Seems like your buddy is phishing...what would you have us say about that?..
What would make you believe my buddy is phishing? the email from Credit Suisse?.
Nope - the only person gone fishing here is Mr Tomcat from Credit Suisse. The domain has always been pointed towards a generic parking page, apparently with content supplied by Google. I don't understand how a page with Google content and a domain without mail facilities would be helpful in phishing ventures.
This is interesting though, if you really would believe someone's phishing here only because of an allegation from Credit Suisse - I guess that would show how hard it is to counter a claim from a large (and thus possibly credible?) corporation. Rather unfortunate, although very human, if the perception of a WIPO panel or a court of law would be biased in the same way...
Just received this one. now it's suddenly a TM thing..
(name & personal email addresses anonymized).
From: "CANA, Admin" <admin./legal/e..._email_ib.html.
TM/Logo Abuse? Hmm, it seems he now has a new reason. Last email it was for phishing, now for TM/Logo Abuse?..
So let me get this straight, your friend has a typo of credit-suisse.com?.
Maybe they (Credit Suisse) just made a mistake the first time..
It's easy to get your wires crossed when you have a business of that size. It's maybe not expected when they're supposed to be professionals but it happens.
You need to either:.
A) Give up and transfer the domain to them (highly recommended).
Or b) get yourself a lawyer...
Hm... seems like they want to get that domain and they are making up excuses. I personally know someone who works there, in the british branch ill try and ask them. If you have any friends that are lawyers or studying law, ask them for advice. Thats all I can say to you my friend :S..
Only 1 advice is needed. Give them the domain. You have ZERO chance on this one.
1. Email the whois contact to confirm it's not a spoofed email address..
2. When they reply simply do as they ask.
It's just that easy. This is a no-brainer...
Just to clarify, your domain is credit-bliss.com? It seems they may be over reaching on this one (unless some how you are getting their traffic)...
I didn't even see that!.
I'd recommend just giving them the domain name though, messing with a company of this size is definitely not a good idea. ** Be sure to confirm it is actually CS sending you the C&Ds before giving them anything, just in case it is someone else faking their emails. **.
Some extra info:.
Net income (2005) - nearly $5bn.
Assets under management (2005) - more than $1 trillion..
"Credit Suisse First Boston" is a global institution. It operates in more than 69 locations across more than 33 countries on five continents...
Is credit suisse asking only for credit-siusse and the website for credit-bliss.
To be taken down, that's it? Nothing more?.
2 seemingly separate issues, but brought about by the same party.
What am I missing here, if any?..
But he is not infact particpating in the activities that have been reported, it is simply parked. Not to mention that they have not asked for the domain...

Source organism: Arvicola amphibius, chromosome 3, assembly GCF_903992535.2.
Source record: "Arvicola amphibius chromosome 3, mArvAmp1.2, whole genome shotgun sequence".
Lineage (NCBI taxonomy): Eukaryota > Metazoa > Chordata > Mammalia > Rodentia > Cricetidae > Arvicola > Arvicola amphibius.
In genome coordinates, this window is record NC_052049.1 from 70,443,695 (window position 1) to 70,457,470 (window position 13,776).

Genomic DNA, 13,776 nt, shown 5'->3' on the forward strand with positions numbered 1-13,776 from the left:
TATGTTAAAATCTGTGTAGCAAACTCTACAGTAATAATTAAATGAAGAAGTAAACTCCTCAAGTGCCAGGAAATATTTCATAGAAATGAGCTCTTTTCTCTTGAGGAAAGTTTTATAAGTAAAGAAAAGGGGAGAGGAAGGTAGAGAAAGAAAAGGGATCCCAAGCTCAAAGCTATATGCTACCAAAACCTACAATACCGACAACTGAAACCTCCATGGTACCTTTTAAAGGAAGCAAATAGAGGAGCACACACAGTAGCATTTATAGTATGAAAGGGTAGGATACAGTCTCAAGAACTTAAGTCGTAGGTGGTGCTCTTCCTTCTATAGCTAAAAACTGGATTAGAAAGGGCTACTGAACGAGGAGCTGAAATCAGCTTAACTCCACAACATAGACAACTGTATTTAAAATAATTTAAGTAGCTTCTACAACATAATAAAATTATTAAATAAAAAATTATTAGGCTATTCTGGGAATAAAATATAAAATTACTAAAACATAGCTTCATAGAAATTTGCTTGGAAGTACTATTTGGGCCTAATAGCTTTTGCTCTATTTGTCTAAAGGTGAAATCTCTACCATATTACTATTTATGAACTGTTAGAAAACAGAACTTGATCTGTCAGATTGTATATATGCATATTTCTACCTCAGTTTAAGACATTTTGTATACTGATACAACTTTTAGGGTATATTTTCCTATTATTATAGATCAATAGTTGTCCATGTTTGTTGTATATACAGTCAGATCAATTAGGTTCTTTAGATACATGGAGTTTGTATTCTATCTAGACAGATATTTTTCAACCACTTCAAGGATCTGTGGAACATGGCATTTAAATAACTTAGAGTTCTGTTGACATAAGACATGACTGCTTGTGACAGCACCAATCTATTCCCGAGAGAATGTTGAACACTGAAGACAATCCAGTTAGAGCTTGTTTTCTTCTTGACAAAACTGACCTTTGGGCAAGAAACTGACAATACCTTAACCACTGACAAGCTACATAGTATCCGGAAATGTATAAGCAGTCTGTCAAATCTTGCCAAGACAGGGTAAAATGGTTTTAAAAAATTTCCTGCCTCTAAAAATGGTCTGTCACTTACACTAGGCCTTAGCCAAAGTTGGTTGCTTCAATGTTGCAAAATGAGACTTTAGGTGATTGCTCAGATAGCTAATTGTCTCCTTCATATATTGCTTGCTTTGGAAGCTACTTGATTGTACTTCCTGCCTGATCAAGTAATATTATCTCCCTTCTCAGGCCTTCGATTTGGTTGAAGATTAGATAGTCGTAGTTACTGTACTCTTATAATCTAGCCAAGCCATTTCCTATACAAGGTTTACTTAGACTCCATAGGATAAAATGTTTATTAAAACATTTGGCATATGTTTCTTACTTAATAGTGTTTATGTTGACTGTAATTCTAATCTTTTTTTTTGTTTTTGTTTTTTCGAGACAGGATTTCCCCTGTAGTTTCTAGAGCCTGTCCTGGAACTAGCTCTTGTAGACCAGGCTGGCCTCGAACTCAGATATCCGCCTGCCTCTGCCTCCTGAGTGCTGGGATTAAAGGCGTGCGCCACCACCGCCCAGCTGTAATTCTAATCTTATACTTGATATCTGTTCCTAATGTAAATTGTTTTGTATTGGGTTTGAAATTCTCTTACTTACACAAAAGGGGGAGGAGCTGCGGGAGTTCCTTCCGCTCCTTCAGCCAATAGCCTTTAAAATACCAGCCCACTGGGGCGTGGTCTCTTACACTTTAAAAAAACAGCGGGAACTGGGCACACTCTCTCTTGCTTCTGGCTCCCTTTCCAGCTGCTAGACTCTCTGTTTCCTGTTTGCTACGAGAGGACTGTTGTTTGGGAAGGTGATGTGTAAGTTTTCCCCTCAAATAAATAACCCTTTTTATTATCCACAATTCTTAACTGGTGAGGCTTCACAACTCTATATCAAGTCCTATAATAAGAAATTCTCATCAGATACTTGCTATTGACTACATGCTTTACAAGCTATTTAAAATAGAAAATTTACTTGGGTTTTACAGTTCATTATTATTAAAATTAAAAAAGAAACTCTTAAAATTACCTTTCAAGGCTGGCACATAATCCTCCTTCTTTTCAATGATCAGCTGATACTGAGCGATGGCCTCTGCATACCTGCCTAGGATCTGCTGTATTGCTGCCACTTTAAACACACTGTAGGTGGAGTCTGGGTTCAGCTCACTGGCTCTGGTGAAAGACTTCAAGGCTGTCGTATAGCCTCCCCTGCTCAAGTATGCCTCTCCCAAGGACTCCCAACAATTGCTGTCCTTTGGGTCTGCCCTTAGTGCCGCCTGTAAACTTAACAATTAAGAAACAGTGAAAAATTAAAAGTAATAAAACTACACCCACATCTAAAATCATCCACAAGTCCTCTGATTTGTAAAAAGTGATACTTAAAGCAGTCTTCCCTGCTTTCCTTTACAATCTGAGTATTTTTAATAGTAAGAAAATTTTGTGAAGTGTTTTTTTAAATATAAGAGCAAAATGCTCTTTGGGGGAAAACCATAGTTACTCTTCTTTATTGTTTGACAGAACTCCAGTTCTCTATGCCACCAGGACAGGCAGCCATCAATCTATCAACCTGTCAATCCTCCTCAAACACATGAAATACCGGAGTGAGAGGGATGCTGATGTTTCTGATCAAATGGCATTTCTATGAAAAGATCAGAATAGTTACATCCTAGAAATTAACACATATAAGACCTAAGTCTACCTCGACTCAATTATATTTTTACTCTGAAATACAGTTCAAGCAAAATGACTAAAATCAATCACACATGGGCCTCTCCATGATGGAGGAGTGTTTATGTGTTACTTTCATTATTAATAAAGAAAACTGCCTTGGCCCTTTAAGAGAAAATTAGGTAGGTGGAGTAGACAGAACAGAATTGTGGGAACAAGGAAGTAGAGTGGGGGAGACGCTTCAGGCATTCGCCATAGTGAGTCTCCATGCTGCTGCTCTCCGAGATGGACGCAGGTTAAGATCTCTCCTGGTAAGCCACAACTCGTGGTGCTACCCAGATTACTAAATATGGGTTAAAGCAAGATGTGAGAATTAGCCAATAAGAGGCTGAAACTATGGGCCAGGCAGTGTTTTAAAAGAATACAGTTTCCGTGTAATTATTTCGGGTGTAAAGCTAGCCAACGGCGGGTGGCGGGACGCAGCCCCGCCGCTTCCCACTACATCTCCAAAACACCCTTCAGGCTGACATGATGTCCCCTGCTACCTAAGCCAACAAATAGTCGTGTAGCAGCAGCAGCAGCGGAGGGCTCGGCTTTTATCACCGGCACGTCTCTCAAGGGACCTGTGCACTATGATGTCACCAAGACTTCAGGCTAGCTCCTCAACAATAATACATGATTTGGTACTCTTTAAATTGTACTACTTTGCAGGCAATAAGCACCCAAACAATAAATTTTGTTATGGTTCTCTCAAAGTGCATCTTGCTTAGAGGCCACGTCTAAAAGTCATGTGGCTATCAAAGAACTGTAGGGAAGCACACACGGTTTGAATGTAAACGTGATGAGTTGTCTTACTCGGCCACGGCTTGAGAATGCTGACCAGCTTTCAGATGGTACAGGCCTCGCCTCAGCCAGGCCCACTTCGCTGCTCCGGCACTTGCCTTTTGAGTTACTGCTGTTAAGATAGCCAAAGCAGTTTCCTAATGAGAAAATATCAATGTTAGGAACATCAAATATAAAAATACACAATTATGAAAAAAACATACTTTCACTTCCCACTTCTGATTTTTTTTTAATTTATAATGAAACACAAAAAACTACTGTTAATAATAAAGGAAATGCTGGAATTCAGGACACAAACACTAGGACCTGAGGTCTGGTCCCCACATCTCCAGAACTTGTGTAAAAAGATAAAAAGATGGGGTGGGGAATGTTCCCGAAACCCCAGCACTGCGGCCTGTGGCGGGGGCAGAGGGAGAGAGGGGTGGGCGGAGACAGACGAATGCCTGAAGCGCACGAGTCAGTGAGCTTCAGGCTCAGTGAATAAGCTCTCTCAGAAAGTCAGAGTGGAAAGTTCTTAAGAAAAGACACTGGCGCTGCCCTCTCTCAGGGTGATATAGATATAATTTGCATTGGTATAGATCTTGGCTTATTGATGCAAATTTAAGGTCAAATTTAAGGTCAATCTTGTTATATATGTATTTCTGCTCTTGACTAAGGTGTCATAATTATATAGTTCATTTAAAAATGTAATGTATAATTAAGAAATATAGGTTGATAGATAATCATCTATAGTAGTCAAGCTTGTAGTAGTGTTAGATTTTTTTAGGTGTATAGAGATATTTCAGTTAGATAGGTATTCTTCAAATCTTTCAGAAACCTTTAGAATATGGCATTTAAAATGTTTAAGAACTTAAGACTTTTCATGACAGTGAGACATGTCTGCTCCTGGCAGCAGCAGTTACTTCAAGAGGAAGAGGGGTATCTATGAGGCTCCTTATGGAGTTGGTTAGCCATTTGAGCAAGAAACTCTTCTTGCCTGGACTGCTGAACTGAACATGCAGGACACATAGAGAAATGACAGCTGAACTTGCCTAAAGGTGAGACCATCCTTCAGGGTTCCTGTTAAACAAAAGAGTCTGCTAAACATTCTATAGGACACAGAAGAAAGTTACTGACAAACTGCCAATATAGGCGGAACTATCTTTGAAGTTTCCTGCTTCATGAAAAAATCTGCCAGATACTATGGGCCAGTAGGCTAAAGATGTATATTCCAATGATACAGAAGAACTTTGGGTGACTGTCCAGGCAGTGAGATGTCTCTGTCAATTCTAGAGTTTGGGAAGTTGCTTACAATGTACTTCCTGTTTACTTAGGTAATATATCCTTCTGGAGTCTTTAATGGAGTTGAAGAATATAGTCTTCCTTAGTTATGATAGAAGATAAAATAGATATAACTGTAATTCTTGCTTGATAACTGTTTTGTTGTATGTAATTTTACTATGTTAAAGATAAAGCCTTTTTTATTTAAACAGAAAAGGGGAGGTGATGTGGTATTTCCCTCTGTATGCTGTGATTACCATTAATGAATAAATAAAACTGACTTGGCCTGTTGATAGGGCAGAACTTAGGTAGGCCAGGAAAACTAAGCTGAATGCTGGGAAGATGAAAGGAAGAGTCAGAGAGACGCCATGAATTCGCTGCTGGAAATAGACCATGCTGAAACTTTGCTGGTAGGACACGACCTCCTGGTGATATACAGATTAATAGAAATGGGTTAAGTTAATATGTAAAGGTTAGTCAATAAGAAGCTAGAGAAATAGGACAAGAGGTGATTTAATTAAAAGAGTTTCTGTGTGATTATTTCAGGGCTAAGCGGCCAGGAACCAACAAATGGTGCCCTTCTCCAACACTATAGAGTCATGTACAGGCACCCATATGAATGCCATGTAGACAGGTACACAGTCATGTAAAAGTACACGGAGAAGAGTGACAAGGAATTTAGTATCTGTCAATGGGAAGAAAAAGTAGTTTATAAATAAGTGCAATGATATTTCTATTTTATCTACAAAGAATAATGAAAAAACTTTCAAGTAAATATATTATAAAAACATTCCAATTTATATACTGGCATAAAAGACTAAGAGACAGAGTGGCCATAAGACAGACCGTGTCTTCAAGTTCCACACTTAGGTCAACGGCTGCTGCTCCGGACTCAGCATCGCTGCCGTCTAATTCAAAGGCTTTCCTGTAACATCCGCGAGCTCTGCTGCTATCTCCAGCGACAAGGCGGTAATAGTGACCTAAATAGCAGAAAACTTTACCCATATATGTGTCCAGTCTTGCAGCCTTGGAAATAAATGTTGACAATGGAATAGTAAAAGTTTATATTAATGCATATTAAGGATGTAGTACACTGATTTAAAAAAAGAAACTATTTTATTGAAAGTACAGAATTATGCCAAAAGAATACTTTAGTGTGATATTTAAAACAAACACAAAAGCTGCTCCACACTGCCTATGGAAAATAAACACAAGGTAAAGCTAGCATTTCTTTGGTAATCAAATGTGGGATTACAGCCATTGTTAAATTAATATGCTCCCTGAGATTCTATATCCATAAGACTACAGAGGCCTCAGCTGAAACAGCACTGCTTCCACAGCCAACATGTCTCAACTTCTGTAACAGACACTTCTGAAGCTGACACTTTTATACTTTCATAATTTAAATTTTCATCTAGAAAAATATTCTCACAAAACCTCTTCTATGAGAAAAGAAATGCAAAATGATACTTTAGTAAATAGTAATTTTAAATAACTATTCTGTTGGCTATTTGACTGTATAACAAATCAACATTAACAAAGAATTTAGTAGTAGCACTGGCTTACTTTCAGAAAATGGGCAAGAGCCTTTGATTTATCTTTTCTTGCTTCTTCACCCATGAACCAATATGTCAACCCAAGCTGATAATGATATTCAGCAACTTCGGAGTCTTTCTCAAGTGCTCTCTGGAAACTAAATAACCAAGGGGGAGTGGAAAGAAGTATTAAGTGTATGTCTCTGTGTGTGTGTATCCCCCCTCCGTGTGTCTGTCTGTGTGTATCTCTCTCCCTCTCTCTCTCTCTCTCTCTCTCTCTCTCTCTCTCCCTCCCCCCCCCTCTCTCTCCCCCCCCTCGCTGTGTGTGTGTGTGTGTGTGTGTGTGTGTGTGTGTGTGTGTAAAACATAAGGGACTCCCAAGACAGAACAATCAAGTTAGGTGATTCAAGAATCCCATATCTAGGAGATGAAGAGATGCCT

I don't understand what you're trying to say. So your friend owns credit-bliss.com and credit-siusse.com?.
Why did he disable the website if it was legit?..
They sent another email to him then about it being parked. Looks like they just want him to kill the site (disable nameservers etc) so no one can view it.
They haven't asked for the domain...yet.
There's no point holding a typo that they've c&d'd to be shut down.
After you've confirmed the email is actually legit and not a spoof by emailing the contact email on the credit-suisse.com whois, next thing you need to do is offer to give them the domain and ask politely for some compensation for the money you originally paid.
Make sure you ask nicely for that money back, don't order them to pay you or ask for more than you paid and they probably won't have a problem giving you some compensation for the release of their trademark typo...
People often give this advice but personally I think that's a bad idea. Take the loss of the regfee. By asking for that you can get slapped with a $100,000 cybersquatter verdict against you. If they agree to give you the reg fee then so what...$8..big deal. Take the loss. Also I am sure it cost them a lot more than the $8 for their attourney to take the time to contact you.
Basically if they don't have a problem paying the reg fee then you shouldn't have a problem paying their legal fee. Just let it slide...
^^^^ Thinks more like me everyday.
Ok, if the domain is credit-bliss.com, why are they going after your friend? Is there more to the story that is not being told? I can't really find anything about credit-bliss. Did the site have content on it which included credit suisse? This just seems a little weird to me...
I think what he was trying to say is that credit-bliss.com is a spoof site, and his friend squats credit-siusse.com. And for some reason when Credit Suisse sents the E-mail to the scammer, they somehow sent it to the squatter instead...
There was a reference to another domain in one of those posts that's now been edited.
I assume that was the actual domain and that credit-bliss.com is just an example without revealing the actual name.
Also confusing everyone in the process.
The name I saw in the post was an obvious typo and not a long shot like credit-bliss would be (I won't write the other name here).
@Labrocca - I agree with you on that one, I was referring to compensation in case he'd actually bought the domain from someone else rather than a new reg..
If it's a straight reg then he should just forget the $8.
Still waiting for the OP to write back and let us know what's happened...